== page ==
Dzegede received her MFA from the Sam Fox School of Design & Visual Art at Washington University in St. Louis. She has been an artist-in-residence at the Arteles Creative Center, Foundation Obras, Nes Artist Residency, and The University of Kansas, as well as a post-graduate apprentice at the Fabric Workshop and Museum in Philadelphia.
Recent regional and national exhibitions include Overview is a Place, SPRING/BREAK Art Show, New York, Another Country, 50/50, Kansas City, Color Key, Contemporary Art Museum St Louis, and Surface Forms, The Fabric Workshop & Museum, Philadelphia. International exhibitions and screenings include The Labs @ Chale Wote, W.E.B. Du Bois Memorial Centre for Pan-African Culture, Accra, Ecology without Borders .01, [.BOX] Videoart Project Space, Milan), and In Deep Ecology, Tenerife Espacio de las Artes, Tenerife. Recent awards include the 2018 Great Rivers Biennial award and a Creative Stimulus Award from Critical Mass for the Visual Arts.
M - One thousand years into the future, two women with two wigs in the shade of curcuma (turmeric), send a message to present day Earth. M, a name derived from the Roman numeral for 1000, is the life project of Abbe Findley and Brook Hsu.
Ashley Wick (Born 1987, Nebraska), explores the connection between love, longing, natural phenomena, fear, and human impact on the natural world. In Wick’s animations and sculptures, she brings to life and anthropomorphizes disembodied body parts, animals, and insects to tell her stories through song and wordplay. Wick applies a poetic and often metaphorical language in her painted animations and sculptures, using rhythmic verse and loops to gain new meaning with each cycle. Wick received her Master of Fine Arts from The Pennsylvania Academy of the Fine Arts School, Bachelors from the Kansas City Art Institute, and spent a summer at The New York Studio School. She has exhibited internationally in Paris, France, throughout New York City and Philadelphia is venues such as NADA New York, SPRING/BREAK Art Show, Bull & Ram Gallery, Fleisher Ollman, Marginal Utility, The Woodmere Art Museum, and The Pennsylvania Academy of the Fine Arts Museum and in Auburn, Alabama at Auburn University’s Biggins Gallery. Wick recently completed an artist residency at Galerie Charlot in Paris France, was a recipient of the Fleisher Wind Challenge, Linda Lee Alter Award for Painting, an Emerging artist grantee from the John Anson Kittredge Fund, and was invited to participate in the inaugural Sedona Summer Colony Artist Residency. Ashley currently lives in Philadelphia, Pennsylvania and Nome, Alaska.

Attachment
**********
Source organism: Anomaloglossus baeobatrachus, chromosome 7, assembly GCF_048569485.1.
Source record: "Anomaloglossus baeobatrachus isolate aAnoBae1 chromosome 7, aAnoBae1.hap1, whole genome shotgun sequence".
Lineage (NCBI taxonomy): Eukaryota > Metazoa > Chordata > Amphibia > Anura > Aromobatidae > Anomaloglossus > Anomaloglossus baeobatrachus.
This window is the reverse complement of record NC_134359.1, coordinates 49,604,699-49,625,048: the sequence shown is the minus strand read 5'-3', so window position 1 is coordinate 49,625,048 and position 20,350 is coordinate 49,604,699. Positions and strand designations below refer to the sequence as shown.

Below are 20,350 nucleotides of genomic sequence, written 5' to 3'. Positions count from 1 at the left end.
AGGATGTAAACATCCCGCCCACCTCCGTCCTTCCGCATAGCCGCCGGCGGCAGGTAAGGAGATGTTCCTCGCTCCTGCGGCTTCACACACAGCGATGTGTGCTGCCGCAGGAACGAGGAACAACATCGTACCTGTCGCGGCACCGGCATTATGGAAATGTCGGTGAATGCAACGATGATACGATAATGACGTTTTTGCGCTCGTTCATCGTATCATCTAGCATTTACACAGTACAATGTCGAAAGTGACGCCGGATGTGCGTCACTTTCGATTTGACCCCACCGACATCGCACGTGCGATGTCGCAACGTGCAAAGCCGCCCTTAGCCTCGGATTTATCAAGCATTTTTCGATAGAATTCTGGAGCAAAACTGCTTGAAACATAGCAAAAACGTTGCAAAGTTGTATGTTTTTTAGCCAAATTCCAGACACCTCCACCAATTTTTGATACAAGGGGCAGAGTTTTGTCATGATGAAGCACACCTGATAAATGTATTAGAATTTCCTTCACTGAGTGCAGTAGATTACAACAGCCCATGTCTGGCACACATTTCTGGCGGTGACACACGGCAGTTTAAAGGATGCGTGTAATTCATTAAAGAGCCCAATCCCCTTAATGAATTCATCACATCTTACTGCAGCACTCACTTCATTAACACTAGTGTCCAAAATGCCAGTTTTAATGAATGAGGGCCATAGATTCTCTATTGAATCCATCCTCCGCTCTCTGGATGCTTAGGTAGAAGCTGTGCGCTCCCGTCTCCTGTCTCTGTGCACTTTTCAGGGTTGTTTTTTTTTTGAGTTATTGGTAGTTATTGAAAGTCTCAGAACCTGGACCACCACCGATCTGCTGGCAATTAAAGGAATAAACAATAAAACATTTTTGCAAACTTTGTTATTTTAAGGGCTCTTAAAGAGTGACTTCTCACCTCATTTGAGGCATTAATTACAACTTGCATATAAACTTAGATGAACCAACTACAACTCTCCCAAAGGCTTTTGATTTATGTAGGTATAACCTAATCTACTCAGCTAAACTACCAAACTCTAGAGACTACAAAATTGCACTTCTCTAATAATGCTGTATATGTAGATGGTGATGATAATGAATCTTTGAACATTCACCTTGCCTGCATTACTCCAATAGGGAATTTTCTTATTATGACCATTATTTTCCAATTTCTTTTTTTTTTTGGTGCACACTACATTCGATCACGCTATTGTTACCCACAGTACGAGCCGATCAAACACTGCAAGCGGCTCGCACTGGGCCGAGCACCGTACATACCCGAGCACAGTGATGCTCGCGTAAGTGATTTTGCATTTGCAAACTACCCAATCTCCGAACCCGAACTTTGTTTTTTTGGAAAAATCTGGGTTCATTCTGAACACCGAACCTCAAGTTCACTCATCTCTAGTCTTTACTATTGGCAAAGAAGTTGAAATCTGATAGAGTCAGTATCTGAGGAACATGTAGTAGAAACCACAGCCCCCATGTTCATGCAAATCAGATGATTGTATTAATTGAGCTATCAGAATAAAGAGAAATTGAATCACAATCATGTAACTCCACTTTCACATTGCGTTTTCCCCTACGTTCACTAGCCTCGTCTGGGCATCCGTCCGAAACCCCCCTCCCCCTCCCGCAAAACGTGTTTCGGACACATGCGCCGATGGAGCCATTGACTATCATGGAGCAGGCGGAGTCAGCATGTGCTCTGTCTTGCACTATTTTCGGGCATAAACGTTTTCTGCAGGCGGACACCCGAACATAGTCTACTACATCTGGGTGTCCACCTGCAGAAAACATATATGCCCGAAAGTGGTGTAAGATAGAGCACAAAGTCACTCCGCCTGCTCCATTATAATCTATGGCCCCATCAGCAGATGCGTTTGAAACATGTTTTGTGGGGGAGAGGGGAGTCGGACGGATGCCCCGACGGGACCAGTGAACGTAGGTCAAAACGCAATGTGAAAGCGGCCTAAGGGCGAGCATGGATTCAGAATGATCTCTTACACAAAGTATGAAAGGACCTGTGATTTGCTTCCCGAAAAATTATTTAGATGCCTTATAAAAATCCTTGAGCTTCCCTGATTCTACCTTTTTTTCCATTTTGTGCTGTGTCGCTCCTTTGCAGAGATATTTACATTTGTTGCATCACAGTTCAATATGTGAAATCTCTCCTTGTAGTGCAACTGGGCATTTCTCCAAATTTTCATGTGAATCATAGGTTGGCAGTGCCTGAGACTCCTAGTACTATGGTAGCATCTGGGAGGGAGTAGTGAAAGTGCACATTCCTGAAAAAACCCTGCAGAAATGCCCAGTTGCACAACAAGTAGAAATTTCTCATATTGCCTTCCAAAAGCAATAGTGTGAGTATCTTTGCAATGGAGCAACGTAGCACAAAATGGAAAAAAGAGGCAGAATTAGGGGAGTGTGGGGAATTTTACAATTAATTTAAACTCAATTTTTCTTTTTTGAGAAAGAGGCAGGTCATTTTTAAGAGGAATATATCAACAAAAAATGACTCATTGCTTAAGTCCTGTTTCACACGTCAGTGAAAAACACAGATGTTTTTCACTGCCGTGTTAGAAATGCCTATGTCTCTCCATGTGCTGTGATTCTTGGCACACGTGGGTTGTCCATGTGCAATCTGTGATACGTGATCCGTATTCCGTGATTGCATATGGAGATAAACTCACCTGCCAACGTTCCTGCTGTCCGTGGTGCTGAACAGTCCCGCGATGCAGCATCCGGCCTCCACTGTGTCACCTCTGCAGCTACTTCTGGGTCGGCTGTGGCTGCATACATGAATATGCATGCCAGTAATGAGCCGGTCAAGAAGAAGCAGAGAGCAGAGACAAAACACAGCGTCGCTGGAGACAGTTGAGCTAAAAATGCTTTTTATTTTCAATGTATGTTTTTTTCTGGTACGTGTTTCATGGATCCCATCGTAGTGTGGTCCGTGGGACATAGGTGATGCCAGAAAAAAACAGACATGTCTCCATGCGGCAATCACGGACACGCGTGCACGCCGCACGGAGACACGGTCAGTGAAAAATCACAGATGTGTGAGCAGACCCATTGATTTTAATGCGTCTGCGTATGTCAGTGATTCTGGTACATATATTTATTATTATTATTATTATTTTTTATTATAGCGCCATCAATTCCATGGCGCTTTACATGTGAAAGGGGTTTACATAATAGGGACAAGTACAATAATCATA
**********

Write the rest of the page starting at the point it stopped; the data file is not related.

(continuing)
Nicole Wilson lives and works in Queens, NY. She received her MFA from Northwestern University in 2014 and her BFA from Tyler School of Art in 2010. She currently teaches as an adjunct professor at Tyler School of Art. Last year, she completed a project called Ötzi at Three Kings Tattoo in Brooklyn, NY, with publication forthcoming. Her most current project, Perfidia, is a multi-year project that engages losses in familial memory, ancestry, Americana, and ethnicity by retelling stories through objects left behind. Wilson’s work is largely based on an un-telling of the stories held within objects. Through long process-driven unconventionally-exhibited projects, she uses conceptual conceits and sculptural objects to articulate and own absence and empty space.
Alongside site-specific projects in New York, NY and Los Angeles, CA, her work has been exhibited at Crane Arts (Philadelphia, PA), MAAS Space (Philadelphia, PA), OPEN Gallery (Nashville, TN), Habersham Mills (Habersham, GA), and The Block Museum (Evanston, IL). She is an honorable mention of the Efroyomson Contemporary Arts Fellowship and was awarded the Fleisher Art Memorial Wind Challenge.